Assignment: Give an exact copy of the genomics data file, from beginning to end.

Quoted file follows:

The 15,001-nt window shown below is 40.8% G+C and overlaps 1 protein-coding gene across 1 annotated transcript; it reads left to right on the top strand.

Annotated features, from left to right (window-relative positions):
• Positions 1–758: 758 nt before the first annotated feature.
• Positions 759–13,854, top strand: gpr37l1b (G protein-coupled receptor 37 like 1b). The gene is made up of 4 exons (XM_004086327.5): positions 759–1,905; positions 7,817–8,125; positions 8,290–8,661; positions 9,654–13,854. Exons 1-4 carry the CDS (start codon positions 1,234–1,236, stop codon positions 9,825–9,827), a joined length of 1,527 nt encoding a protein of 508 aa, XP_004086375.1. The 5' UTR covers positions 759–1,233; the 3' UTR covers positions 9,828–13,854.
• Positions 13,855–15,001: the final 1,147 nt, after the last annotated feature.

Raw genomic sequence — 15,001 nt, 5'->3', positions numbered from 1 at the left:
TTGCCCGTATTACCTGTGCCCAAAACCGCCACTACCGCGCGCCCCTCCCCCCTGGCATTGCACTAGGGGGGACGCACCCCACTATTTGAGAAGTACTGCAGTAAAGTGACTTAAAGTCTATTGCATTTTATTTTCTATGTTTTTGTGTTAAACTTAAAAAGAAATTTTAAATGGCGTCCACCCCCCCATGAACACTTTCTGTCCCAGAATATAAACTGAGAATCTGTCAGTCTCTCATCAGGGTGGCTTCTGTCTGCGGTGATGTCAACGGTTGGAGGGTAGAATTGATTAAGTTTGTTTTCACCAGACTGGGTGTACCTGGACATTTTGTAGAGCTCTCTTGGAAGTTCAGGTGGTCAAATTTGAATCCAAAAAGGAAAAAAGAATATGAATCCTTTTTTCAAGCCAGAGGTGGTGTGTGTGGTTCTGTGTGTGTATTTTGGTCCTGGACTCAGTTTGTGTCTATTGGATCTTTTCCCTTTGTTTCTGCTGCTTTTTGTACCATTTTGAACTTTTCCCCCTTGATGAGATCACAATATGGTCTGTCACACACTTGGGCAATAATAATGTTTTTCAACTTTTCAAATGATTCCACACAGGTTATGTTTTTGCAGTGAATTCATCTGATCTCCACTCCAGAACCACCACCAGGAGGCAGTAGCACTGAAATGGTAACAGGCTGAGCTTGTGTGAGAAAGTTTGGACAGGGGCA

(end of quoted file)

The 15,001-nt window shown below is 40.8% G+C and overlaps 1 protein-coding gene across 1 annotated transcript; it reads left to right on the top strand.

Annotated features, from left to right (window-relative positions):
• Positions 1–758: 758 nt before the first annotated feature.
• Positions 759–13,854, top strand: gpr37l1b (G protein-coupled receptor 37 like 1b). The gene is made up of 4 exons (XM_004086327.5): positions 759–1,905; positions 7,817–8,125; positions 8,290–8,661; positions 9,654–13,854. Exons 1-4 carry the CDS (start codon positions 1,234–1,236, stop codon positions 9,825–9,827), a joined length of 1,527 nt encoding a protein of 508 aa, XP_004086375.1. The 5' UTR covers positions 759–1,233; the 3' UTR covers positions 9,828–13,854.
• Positions 13,855–15,001: the final 1,147 nt, after the last annotated feature.

Raw genomic sequence — 15,001 nt, 5'->3', positions numbered from 1 at the left:
TTGCCCGTATTACCTGTGCCCAAAACCGCCACTACCGCGCGCCCCTCCCCCCTGGCATTGCACTAGGGGGGACGCACCCCACTATTTGAGAAGTACTGCAGTAAAGTGACTTAAAGTCTATTGCATTTTATTTTCTATGTTTTTGTGTTAAACTTAAAAAGAAATTTTAAATGGCGTCCACCCCCCCATGAACACTTTCTGTCCCAGAATATAAACTGAGAATCTGTCAGTCTCTCATCAGGGTGGCTTCTGTCTGCGGTGATGTCAACGGTTGGAGGGTAGAATTGATTAAGTTTGTTTTCACCAGACTGGGTGTACCTGGACATTTTGTAGAGCTCTCTTGGAAGTTCAGGTGGTCAAATTTGAATCCAAAAAGGAAAAAAGAATATGAATCCTTTTTTCAAGCCAGAGGTGGTGTGTGTGGTTCTGTGTGTGTATTTTGGTCCTGGACTCAGTTTGTGTCTATTGGATCTTTTCCCTTTGTTTCTGCTGCTTTTTGTACCATTTTGAACTTTTCCCCCTTGATGAGATCACAATATGGTCTGTCACACACTTGGGCAATAATAATGTTTTTCAACTTTTCAAATGATTCCACACAGGTTATGTTTTTGCAGTGAATTCATCTGATCTCCACTCCAGAACCACCACCAGGAGGCAGTAGCACTGAAATGGTAACAGGCTGAGCTTGTGTGAGAAAGTTTGGACAGGGGCA